In response to a public consultation on the establishment of an electoral commission in Ireland, the Irish Human Rights and Equality Commission (IHREC) calls on the Government to expedite the establishment of an electoral commission. It also comments on its potential mandate with regards to standards in political discourse, the right to participate in public, regulation of online political advertising, and advancing the equal participation of all groups.
According to the IHREC, the electoral commission should be mandated to address the use of discriminatory rhetoric and hate speech in political campaigning by developing and promoting standards in political discourse during elections and referendums. In this regard, the IHREC mentions Equinet’s Recommendation on promoting equality and combatting discrimination in election campaigns as potential guidelines to establish such standards within the electoral commission.
To support this view, the Chief Commissioner of the IHREC, Emily Logan stated that:
“Elections are about showing leadership. While political debates during elections and referendums should be free and open, they should not create or entrench divisions in society. Hate speech and discriminatory rhetoric has no place in our politics.”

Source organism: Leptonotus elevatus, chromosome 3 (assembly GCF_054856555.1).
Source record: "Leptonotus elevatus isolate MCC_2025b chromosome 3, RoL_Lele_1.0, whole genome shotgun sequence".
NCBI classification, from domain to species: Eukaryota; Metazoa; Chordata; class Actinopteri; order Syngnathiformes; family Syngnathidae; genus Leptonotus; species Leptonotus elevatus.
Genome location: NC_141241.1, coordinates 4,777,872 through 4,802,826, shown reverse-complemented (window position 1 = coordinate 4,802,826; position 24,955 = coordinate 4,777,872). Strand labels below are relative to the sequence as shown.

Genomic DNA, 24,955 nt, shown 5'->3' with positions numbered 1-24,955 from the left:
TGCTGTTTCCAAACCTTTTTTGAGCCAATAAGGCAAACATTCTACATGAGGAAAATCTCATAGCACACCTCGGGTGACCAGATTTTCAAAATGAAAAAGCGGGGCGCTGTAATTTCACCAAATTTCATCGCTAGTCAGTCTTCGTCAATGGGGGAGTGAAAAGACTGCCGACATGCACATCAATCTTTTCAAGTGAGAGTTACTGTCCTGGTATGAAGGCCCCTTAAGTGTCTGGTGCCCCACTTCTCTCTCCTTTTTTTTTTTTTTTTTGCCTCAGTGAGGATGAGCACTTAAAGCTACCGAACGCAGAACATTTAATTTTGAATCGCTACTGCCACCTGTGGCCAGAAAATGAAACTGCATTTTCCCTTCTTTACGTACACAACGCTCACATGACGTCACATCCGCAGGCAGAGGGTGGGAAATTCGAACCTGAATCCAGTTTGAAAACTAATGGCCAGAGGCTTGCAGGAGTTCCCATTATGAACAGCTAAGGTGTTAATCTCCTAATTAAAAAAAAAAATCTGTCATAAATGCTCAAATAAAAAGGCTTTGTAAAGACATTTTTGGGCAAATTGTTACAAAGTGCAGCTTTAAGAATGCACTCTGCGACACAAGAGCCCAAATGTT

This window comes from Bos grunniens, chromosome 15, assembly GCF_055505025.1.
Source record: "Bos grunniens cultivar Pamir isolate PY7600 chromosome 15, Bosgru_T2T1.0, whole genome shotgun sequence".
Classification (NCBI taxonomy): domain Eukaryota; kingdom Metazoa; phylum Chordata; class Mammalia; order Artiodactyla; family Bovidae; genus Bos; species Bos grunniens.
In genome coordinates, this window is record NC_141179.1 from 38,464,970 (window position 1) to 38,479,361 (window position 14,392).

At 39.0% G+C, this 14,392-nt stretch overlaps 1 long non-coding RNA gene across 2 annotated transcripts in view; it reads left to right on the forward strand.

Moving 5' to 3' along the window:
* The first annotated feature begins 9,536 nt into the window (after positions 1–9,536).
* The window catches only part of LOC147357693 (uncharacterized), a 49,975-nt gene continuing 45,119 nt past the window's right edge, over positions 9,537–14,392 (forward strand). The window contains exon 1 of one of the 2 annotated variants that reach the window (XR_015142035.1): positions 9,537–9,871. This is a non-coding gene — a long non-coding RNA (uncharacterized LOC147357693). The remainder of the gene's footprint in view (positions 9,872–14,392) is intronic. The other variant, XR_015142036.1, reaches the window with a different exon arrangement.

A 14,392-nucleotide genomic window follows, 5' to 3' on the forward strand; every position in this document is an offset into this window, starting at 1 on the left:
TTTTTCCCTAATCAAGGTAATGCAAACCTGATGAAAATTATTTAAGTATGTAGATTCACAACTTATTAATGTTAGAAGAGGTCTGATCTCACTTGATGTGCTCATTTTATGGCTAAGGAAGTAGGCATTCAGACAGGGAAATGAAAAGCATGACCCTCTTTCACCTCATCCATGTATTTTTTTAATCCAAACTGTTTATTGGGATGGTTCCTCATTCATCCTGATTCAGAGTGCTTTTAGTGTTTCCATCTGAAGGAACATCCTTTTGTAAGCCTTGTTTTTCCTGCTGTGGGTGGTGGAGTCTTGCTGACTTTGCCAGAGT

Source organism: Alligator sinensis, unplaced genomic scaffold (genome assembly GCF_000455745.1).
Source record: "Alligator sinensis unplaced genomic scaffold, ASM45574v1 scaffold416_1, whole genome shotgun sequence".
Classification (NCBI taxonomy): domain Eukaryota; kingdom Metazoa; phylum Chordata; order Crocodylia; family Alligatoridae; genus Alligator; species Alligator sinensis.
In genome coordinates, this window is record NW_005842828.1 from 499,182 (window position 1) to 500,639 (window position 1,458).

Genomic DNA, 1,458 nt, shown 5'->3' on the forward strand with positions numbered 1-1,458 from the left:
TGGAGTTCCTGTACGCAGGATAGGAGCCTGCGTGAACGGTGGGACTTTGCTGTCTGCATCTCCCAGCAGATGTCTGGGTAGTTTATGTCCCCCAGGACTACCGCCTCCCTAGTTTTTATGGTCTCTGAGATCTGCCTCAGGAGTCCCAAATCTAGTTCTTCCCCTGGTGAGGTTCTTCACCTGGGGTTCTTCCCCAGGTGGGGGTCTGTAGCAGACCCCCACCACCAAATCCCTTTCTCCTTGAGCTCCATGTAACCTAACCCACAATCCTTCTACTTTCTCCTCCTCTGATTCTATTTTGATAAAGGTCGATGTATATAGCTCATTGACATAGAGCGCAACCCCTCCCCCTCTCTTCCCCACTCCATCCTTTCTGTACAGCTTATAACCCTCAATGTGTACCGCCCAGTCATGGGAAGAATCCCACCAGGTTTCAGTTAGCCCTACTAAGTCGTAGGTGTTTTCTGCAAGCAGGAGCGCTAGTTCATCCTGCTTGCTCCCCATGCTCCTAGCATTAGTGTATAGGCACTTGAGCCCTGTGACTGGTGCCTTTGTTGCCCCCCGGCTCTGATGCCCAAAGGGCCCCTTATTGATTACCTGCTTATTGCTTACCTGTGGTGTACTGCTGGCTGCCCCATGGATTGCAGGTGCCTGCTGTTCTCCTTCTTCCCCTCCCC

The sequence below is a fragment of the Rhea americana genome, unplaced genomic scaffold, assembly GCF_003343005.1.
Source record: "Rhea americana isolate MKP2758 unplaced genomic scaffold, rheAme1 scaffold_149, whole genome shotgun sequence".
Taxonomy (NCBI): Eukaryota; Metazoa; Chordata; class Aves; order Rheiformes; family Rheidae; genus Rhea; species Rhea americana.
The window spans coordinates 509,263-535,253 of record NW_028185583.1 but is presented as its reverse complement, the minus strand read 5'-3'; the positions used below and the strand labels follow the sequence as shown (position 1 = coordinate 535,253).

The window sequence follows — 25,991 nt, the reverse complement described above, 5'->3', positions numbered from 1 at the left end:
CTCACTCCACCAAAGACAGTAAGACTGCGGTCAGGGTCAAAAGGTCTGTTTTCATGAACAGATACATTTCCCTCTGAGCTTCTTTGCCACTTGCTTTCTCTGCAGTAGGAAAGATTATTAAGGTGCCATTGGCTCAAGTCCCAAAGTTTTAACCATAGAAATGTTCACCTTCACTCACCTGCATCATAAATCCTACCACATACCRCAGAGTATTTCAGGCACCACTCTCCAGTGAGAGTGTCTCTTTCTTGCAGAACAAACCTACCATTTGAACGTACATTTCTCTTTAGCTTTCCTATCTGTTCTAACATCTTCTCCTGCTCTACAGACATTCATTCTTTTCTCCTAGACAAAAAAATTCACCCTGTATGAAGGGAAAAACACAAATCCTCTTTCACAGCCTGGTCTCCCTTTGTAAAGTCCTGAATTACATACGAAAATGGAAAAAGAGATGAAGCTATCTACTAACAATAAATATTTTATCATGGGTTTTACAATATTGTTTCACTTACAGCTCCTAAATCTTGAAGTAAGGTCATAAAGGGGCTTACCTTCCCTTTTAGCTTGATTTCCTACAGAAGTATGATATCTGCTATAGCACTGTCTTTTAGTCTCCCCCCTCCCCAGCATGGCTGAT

Read more of the press release here.
The IHREC emphasizes the right of all to vote in elections as set out in domestic, European and international law. Referring to both Article 3 of Protocol No. 1 to the European Convention on Human Rights and Article 5(c) of the UN International Convention on the Elimination of Racial Discrimination. The latter setting out the State’s duty to guarantee the right of everyone, without distinction as to race, colour, or national or ethnic origin, to vote and stand for election and take part in the conduct of public affairs.
In its recommendations, the IHREC advocates that the Electoral Commission should have a policy development role and should be specifically mandated to promote more equal political participationthrough information, education and facilitation programmes. Moreover, the Electoral Commission should engage groups facing barriers to participating in the Irish electoral process, such as women, persons with disabilities, young people, migrants and people from ethnic minority backgrounds including Travellers and Roma.
Read the full Response to the Public Consultation here